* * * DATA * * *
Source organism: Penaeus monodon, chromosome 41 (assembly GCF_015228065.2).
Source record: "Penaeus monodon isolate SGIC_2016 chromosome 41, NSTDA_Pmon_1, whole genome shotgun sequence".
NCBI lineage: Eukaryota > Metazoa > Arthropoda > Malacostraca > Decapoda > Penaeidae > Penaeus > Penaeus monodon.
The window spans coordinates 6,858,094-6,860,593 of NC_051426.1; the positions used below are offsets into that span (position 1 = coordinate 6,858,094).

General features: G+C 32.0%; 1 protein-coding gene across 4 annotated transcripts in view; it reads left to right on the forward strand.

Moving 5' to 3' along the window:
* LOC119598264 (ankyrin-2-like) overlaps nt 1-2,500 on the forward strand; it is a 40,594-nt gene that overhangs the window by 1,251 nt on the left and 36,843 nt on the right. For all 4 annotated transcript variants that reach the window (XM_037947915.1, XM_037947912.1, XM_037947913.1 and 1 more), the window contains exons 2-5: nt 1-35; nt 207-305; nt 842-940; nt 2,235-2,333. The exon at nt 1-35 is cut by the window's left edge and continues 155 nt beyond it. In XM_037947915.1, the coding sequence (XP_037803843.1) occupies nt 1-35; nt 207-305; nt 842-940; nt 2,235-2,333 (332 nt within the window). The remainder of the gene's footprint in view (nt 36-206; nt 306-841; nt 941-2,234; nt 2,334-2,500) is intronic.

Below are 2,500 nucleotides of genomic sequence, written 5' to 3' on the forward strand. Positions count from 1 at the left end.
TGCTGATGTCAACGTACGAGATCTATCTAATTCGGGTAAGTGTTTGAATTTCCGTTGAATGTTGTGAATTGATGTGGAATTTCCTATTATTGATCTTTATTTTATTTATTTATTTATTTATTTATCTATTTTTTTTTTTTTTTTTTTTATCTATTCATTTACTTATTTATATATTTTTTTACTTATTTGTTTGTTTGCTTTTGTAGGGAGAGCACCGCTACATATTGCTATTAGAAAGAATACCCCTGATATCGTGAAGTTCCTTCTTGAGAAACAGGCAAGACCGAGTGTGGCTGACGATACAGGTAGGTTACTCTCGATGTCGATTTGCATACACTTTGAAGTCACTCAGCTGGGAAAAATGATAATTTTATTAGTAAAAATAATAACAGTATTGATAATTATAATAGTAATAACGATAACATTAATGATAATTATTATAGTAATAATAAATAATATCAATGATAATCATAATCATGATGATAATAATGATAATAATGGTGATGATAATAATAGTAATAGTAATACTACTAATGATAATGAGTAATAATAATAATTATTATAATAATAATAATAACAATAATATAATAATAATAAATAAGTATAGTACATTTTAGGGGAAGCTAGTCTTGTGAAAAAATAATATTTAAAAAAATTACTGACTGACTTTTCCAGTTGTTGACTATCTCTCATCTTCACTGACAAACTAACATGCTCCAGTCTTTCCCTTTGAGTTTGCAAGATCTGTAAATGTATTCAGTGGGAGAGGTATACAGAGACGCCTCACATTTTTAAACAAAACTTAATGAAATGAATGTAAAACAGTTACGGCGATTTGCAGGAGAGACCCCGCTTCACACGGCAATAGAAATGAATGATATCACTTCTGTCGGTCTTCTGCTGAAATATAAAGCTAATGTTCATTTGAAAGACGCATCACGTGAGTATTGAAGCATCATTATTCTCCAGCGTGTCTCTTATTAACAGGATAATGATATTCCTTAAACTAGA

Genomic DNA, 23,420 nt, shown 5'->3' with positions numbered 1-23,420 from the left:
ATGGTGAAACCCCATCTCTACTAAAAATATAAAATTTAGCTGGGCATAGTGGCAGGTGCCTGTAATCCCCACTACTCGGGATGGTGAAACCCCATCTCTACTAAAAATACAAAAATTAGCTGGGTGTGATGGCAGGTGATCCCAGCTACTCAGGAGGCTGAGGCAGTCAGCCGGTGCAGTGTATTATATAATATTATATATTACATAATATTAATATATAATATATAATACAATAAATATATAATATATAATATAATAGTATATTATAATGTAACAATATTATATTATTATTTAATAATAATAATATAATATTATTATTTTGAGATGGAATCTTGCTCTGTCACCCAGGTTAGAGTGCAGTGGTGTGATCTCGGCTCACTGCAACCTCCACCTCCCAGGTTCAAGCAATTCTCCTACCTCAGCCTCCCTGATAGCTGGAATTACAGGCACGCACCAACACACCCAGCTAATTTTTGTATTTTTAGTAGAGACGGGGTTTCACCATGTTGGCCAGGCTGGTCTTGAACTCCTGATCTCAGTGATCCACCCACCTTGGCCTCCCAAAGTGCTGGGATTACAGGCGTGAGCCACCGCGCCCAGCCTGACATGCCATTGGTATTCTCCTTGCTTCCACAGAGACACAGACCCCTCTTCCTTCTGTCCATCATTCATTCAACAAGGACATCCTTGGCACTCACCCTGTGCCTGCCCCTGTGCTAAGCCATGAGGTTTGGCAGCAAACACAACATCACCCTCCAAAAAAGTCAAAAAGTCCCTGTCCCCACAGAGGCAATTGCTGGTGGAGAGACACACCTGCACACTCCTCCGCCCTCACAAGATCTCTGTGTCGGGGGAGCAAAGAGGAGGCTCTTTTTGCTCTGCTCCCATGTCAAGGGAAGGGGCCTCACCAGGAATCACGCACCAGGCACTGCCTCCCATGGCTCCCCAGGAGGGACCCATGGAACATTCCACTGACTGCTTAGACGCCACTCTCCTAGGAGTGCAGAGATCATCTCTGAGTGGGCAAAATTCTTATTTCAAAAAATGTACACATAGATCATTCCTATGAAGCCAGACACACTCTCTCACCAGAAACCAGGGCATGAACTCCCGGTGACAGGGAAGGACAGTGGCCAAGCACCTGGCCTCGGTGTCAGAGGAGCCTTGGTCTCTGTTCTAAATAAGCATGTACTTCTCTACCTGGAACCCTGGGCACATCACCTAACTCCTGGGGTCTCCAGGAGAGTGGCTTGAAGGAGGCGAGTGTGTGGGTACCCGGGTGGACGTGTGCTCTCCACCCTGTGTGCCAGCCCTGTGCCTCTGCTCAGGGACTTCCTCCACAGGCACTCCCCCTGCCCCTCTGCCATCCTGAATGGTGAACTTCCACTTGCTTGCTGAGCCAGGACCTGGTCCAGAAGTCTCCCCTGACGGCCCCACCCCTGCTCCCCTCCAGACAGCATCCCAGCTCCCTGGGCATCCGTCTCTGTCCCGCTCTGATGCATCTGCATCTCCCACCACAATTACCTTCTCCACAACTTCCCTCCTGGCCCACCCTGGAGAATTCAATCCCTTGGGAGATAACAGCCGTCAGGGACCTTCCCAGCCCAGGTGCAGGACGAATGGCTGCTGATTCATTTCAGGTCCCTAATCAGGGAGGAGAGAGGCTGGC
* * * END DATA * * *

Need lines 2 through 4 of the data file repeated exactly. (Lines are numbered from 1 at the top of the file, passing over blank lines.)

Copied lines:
Source record: "Penaeus monodon isolate SGIC_2016 chromosome 41, NSTDA_Pmon_1, whole genome shotgun sequence".
NCBI lineage: Eukaryota > Metazoa > Arthropoda > Malacostraca > Decapoda > Penaeidae > Penaeus > Penaeus monodon.
The window spans coordinates 6,858,094-6,860,593 of NC_051426.1; the positions used below are offsets into that span (position 1 = coordinate 6,858,094).